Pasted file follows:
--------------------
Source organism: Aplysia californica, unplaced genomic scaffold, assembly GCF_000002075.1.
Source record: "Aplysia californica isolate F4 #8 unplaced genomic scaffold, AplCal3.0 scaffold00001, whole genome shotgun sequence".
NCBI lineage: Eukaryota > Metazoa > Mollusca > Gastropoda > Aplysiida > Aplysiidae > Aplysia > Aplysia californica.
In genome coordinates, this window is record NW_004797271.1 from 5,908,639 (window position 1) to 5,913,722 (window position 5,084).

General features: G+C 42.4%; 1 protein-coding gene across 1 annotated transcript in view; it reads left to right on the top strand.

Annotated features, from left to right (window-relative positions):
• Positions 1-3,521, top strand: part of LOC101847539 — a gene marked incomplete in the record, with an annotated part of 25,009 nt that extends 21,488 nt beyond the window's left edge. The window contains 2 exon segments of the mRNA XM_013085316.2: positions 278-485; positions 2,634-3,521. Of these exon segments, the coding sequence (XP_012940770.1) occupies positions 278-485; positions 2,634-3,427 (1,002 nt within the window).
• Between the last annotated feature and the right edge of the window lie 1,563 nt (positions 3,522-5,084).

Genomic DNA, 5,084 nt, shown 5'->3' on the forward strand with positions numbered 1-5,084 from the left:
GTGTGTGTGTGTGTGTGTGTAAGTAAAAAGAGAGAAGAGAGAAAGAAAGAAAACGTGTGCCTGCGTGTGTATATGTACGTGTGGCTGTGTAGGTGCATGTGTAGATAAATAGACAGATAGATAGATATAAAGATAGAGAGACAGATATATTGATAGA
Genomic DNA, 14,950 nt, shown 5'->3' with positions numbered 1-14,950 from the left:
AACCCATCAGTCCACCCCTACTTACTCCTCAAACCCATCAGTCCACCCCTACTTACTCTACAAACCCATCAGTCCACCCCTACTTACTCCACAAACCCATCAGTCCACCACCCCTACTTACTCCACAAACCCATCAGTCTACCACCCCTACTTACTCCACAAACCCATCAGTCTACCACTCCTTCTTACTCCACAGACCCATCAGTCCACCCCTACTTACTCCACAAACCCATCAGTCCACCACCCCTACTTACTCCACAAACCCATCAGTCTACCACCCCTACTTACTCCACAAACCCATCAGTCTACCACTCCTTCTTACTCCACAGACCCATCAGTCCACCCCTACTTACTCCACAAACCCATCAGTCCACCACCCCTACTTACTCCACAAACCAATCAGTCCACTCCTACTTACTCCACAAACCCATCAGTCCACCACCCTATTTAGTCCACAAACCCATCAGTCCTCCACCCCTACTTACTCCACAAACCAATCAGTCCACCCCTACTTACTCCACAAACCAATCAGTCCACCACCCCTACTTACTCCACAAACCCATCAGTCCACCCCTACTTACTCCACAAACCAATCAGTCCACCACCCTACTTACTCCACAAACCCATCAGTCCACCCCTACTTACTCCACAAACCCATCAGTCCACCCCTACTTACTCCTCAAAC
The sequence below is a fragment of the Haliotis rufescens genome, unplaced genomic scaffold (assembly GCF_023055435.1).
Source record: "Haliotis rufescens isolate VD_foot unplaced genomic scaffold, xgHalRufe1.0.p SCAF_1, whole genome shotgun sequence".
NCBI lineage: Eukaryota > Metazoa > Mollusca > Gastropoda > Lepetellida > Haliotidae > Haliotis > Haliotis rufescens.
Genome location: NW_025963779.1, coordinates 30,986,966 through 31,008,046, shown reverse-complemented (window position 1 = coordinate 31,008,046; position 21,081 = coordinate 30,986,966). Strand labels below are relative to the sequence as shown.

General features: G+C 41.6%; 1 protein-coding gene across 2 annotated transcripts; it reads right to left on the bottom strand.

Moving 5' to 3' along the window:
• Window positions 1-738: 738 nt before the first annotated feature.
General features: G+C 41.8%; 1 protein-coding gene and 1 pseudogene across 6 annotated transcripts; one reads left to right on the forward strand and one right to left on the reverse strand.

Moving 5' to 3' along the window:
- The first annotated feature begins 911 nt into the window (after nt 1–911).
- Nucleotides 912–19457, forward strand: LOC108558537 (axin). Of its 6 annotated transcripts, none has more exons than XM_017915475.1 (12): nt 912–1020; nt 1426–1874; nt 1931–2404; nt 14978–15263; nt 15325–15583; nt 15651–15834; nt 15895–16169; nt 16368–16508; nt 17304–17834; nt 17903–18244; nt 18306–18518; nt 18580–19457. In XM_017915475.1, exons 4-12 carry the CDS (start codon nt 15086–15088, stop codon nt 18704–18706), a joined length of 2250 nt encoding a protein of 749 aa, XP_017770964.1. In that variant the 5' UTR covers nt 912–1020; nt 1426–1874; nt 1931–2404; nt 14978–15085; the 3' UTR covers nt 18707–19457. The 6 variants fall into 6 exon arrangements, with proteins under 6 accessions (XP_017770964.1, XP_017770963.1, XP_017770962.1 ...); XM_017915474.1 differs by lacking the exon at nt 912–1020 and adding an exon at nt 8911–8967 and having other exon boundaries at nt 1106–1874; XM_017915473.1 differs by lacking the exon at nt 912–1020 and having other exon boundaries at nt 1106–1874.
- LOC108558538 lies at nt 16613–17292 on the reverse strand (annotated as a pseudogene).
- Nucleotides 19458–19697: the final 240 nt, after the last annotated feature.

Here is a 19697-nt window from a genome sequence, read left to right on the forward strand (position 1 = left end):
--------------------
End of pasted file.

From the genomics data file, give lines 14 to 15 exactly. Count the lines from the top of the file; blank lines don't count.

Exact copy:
Source record: "Haliotis rufescens isolate VD_foot unplaced genomic scaffold, xgHalRufe1.0.p SCAF_1, whole genome shotgun sequence".
NCBI lineage: Eukaryota > Metazoa > Mollusca > Gastropoda > Lepetellida > Haliotidae > Haliotis > Haliotis rufescens.